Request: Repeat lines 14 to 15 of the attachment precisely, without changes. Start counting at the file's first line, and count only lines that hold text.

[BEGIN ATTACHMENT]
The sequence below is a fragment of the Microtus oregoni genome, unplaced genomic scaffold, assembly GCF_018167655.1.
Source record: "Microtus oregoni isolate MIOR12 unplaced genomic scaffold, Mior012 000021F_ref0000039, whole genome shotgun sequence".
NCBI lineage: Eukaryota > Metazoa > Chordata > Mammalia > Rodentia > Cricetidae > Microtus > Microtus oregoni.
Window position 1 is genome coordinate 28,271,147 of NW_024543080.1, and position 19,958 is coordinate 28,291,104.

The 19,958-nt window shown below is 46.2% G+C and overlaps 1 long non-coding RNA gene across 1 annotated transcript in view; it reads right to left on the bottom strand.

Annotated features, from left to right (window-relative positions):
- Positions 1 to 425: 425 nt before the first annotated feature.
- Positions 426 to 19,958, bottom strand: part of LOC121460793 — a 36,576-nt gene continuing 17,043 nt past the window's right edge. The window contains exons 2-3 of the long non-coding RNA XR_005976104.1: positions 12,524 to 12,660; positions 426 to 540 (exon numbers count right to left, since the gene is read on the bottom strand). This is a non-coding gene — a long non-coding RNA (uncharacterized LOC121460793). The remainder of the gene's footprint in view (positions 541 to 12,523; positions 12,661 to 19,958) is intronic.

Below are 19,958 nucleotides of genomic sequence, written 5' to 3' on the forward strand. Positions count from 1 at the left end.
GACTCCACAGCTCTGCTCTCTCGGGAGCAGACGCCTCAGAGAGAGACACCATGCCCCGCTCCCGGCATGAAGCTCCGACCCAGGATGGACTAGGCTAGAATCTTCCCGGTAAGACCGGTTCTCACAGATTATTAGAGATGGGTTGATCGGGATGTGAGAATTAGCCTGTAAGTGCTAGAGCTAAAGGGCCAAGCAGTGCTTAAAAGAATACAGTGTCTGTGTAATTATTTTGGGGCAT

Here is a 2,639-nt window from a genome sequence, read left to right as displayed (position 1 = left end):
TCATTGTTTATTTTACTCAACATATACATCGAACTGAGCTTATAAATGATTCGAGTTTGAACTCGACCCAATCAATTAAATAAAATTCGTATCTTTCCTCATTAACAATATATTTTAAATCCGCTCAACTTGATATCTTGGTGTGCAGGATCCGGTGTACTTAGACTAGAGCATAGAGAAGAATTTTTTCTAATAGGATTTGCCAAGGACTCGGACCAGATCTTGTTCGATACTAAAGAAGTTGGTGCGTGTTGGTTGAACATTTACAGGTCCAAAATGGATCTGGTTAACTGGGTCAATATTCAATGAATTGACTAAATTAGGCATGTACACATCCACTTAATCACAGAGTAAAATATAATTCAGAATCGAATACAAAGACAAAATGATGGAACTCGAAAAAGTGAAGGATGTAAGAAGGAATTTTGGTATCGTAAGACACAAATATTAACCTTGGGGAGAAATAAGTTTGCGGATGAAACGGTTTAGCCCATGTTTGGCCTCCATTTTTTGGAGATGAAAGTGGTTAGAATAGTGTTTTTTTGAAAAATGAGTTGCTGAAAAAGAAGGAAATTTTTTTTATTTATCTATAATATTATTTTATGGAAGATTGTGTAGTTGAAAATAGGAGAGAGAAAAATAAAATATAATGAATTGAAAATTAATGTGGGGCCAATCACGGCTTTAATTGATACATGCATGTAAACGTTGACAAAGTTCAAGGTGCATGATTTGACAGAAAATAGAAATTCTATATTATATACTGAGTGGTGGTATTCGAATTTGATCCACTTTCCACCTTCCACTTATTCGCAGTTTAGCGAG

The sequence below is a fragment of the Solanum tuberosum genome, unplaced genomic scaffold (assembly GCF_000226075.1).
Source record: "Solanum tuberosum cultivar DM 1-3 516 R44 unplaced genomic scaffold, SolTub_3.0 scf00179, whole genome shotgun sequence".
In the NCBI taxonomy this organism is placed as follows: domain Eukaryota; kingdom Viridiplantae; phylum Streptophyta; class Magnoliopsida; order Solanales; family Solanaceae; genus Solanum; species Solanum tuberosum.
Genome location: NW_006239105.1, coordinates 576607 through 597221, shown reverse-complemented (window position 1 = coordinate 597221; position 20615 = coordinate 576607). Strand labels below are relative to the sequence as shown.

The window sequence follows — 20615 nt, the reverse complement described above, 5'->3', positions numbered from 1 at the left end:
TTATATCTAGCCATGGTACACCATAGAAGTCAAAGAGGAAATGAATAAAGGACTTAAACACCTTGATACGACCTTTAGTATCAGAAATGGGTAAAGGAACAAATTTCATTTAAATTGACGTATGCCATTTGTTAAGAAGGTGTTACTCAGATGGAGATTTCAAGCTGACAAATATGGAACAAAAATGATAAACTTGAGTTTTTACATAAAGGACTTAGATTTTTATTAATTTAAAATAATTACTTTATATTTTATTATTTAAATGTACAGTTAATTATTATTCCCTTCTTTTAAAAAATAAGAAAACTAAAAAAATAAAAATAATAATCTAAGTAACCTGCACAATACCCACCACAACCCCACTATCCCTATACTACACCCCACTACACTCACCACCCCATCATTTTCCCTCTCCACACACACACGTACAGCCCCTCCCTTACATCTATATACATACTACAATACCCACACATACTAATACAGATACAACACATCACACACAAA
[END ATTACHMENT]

Source record: "Solanum tuberosum cultivar DM 1-3 516 R44 unplaced genomic scaffold, SolTub_3.0 scf00179, whole genome shotgun sequence".
In the NCBI taxonomy this organism is placed as follows: domain Eukaryota; kingdom Viridiplantae; phylum Streptophyta; class Magnoliopsida; order Solanales; family Solanaceae; genus Solanum; species Solanum tuberosum.